"Imperial" topaz refers
to topaz with a yellow-orange, orange,
or "sherry" (reddish orange)
color. Topaz has been known since
the times of ancient Egypt and Rome.
In 1883, it was discovered that heating
amethyst would alter it to a beautiful
yellow citrine, and these citrines
were called "golden topaz," despite
the fact that they were not actually
topaz. Large quantities of this material
were sold under that misnomer, causing
confusion in the market for a period
of time. To differentiate genuine
topaz from heat-treated citrine,
the name "Imperial" was
applied, in honor of Emperor Don
Pedro of Brazil.
A strongly reddish orange is the
preferred color for Imperial topaz.
Meanwhile, yellowish material is
considered inferior, and some people
so not call this "Imperial." Material
with a color that is more red than
orange, resembling sherry wine, is
very uncommon and not often encountered.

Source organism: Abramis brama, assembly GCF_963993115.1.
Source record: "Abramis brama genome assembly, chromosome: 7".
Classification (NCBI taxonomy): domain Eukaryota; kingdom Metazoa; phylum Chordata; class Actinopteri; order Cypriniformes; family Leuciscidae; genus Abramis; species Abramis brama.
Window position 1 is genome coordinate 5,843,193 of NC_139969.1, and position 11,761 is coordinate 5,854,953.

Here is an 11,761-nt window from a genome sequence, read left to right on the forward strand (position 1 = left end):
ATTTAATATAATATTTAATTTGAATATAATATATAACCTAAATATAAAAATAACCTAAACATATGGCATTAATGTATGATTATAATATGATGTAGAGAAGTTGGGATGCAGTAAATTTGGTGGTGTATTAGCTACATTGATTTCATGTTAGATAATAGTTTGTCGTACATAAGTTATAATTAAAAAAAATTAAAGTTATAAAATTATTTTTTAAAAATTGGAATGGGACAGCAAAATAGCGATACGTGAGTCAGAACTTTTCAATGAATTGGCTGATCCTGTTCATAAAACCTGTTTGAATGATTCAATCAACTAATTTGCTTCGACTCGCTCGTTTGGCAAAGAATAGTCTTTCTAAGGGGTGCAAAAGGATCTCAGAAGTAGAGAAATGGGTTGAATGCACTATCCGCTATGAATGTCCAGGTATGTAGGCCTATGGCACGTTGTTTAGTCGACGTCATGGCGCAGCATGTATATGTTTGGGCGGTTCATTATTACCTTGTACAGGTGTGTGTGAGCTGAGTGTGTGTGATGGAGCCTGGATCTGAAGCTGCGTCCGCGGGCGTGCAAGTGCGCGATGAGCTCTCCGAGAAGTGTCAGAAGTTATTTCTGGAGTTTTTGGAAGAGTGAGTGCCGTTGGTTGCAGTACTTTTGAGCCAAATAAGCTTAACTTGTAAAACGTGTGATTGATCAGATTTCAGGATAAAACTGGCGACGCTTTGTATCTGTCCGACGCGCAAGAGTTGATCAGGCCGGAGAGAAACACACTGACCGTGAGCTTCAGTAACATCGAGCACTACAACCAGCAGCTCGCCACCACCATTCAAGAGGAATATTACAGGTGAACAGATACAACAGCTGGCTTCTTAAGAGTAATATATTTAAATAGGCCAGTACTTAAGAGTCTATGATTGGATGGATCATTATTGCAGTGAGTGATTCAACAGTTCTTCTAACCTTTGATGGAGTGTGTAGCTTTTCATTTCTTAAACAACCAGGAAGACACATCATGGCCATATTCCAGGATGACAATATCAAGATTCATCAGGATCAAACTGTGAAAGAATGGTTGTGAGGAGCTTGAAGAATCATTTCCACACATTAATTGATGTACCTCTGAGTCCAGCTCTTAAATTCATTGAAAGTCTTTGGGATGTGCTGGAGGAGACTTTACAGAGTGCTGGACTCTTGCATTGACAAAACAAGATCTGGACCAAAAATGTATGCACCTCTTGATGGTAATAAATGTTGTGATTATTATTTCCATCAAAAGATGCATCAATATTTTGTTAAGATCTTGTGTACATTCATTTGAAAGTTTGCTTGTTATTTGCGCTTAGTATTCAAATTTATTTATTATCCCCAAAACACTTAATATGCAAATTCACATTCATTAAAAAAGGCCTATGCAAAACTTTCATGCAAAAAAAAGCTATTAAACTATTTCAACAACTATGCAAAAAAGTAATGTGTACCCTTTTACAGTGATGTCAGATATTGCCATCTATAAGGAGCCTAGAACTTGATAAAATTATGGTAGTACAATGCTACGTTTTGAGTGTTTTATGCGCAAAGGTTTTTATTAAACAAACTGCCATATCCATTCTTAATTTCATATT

Therefore, beautiful stones of this
color are extremely expensive.
is gemstone that occurs as large
crystals. Since many Imperial topaz
crystals are quite long, the finished
gems also tend to be somewhat long.
Imperial topaz prices are about ten
times that of citrine, so cutters
will attempt to minimize weight loss
as much as possible. As a result,
each one will have a nonstandard
shape, and jewelry tends to be handmade
instead of mass-produced. This is
a time-consuming process, but it
can also be considered part of the
mystique of such high-priced treasures.
Upon comparison, the difference between
citrine and Imperial topaz becomes
obvious. Especially when viewed under
incandescent light, the orange color
of an Imperial topaz will take on
a pinkish hue. Material with very
low tone levels such as 1 or 2, or
with a beauty grade of B, will not
appear much different from citrine.
Yet in jewelry quality or better,
and especially in gem quality, the
beauty of Imperial topaz is truly
an incomparable gift from nature.
The color of Imperial topaz is natural,
not heated or otherwise treated.